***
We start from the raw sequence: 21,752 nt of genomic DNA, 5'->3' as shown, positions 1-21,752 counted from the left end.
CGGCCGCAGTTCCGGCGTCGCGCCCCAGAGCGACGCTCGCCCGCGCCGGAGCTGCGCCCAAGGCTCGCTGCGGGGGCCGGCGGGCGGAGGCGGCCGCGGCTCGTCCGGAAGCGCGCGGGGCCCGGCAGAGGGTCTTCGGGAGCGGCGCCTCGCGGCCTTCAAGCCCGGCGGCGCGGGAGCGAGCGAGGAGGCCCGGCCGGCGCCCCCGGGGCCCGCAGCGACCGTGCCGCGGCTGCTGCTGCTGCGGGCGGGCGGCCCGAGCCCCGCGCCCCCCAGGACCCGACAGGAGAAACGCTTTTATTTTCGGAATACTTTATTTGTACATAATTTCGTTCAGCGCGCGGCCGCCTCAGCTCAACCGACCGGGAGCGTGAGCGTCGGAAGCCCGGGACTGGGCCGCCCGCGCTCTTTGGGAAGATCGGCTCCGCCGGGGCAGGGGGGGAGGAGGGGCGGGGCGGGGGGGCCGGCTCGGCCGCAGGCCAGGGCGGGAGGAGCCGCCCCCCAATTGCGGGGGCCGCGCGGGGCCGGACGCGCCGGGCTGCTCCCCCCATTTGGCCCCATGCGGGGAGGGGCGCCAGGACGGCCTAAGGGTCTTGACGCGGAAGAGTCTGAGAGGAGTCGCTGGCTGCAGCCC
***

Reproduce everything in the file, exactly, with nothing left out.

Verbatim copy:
We start from the raw sequence: 21,752 nt of genomic DNA, 5'->3' as shown, positions 1-21,752 counted from the left end.
CGGCCGCAGTTCCGGCGTCGCGCCCCAGAGCGACGCTCGCCCGCGCCGGAGCTGCGCCCAAGGCTCGCTGCGGGGGCCGGCGGGCGGAGGCGGCCGCGGCTCGTCCGGAAGCGCGCGGGGCCCGGCAGAGGGTCTTCGGGAGCGGCGCCTCGCGGCCTTCAAGCCCGGCGGCGCGGGAGCGAGCGAGGAGGCCCGGCCGGCGCCCCCGGGGCCCGCAGCGACCGTGCCGCGGCTGCTGCTGCTGCGGGCGGGCGGCCCGAGCCCCGCGCCCCCCAGGACCCGACAGGAGAAACGCTTTTATTTTCGGAATACTTTATTTGTACATAATTTCGTTCAGCGCGCGGCCGCCTCAGCTCAACCGACCGGGAGCGTGAGCGTCGGAAGCCCGGGACTGGGCCGCCCGCGCTCTTTGGGAAGATCGGCTCCGCCGGGGCAGGGGGGGAGGAGGGGCGGGGCGGGGGGGCCGGCTCGGCCGCAGGCCAGGGCGGGAGGAGCCGCCCCCCAATTGCGGGGGCCGCGCGGGGCCGGACGCGCCGGGCTGCTCCCCCCATTTGGCCCCATGCGGGGAGGGGCGCCAGGACGGCCTAAGGGTCTTGACGCGGAAGAGTCTGAGAGGAGTCGCTGGCTGCAGCCC